What your baby is really thinking while you're at work

It's pretty clear what my younger son Teddy was thinking about in this video from a few years back. But don't you wonder what else is going on in your baby's cute little noggin? Especially when you're out of kissing distance, at work? I sure did.

Here's what we know babies think:

"Hey, why'd that happen?" This recent study, in the journal Science, found that babies as young as two months old make their own hypotheses about the world around them. When infants watched an object do something unexpected (like defy gravity), they examined it carefully, seemingly testing its solidity and weight.
The working mama takeaway: Babies are learning constantly from the simplest things in the world around them—whether or not you're the one sitting there at the highchair with them.

"Gross, no way will I eat that!" Proving that there are research grants out there for almost anything, a group of scientists at The University of Chicago are studying how "contamination context" affects babies' and children's food preferences. The research, which is ongoing, will include infants, but so far has shown that toddlers are less likely to eat something if they think someone has sneezed on it!
The working mama takeaway: Self preservation is real. Even when you're not there, your baby is looking out for his well-being.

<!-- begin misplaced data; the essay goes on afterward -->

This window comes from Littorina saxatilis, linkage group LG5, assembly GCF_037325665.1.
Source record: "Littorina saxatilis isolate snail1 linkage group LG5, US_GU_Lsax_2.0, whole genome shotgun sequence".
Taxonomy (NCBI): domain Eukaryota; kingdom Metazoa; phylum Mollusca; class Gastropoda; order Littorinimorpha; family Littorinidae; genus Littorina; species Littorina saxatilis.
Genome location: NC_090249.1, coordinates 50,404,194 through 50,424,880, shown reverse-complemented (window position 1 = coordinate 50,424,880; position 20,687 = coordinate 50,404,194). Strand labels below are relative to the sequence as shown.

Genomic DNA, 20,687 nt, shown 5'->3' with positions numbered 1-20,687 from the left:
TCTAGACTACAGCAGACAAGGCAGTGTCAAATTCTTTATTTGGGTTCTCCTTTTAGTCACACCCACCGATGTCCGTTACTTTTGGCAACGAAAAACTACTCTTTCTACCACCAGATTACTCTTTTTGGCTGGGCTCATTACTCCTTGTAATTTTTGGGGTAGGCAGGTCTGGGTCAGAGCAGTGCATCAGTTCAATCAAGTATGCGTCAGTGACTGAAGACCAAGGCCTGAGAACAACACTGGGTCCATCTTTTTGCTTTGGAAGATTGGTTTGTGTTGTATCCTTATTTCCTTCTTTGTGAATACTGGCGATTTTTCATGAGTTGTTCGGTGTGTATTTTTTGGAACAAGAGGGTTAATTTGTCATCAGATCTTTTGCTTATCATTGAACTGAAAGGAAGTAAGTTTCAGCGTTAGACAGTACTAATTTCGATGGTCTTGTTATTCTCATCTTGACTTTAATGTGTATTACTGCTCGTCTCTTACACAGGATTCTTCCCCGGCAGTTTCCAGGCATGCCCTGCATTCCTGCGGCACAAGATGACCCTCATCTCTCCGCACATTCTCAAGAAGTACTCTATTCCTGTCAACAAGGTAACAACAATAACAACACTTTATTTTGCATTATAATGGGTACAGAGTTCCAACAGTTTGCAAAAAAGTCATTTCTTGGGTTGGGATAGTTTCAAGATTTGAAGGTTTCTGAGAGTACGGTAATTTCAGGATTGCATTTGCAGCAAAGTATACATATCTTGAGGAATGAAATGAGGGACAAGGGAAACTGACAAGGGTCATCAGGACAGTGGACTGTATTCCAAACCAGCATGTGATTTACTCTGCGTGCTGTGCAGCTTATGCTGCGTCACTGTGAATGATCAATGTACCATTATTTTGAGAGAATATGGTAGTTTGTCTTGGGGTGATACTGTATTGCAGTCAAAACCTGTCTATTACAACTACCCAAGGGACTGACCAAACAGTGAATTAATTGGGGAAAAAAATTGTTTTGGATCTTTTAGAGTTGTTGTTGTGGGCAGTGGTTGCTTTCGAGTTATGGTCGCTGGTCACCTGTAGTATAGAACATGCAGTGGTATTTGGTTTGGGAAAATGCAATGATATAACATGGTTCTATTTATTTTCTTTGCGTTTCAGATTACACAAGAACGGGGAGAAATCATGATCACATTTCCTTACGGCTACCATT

"I totally have an opinion about that." I loved this piece, by CNN digital correspondent and editor-at-large Kelly Wallace, about how even the tiniest babies can tell right from wrong. Wallace even talked to one mother who who recalled how her baby would appear "ticked off" whenever she saw a family portrait that had been taken before she'd been born. As soon as it was replaced on the wall with an updated version, the baby responded happily. Indeed, research out of Yale University's Infant Cognition Center shows that even three-month-old babies can start to intuit the differences between good and evil.
The working mama takeaway: Trust your gut on your caregivers. But pay attention to your baby's cues too. If they're happy, it's for good reason.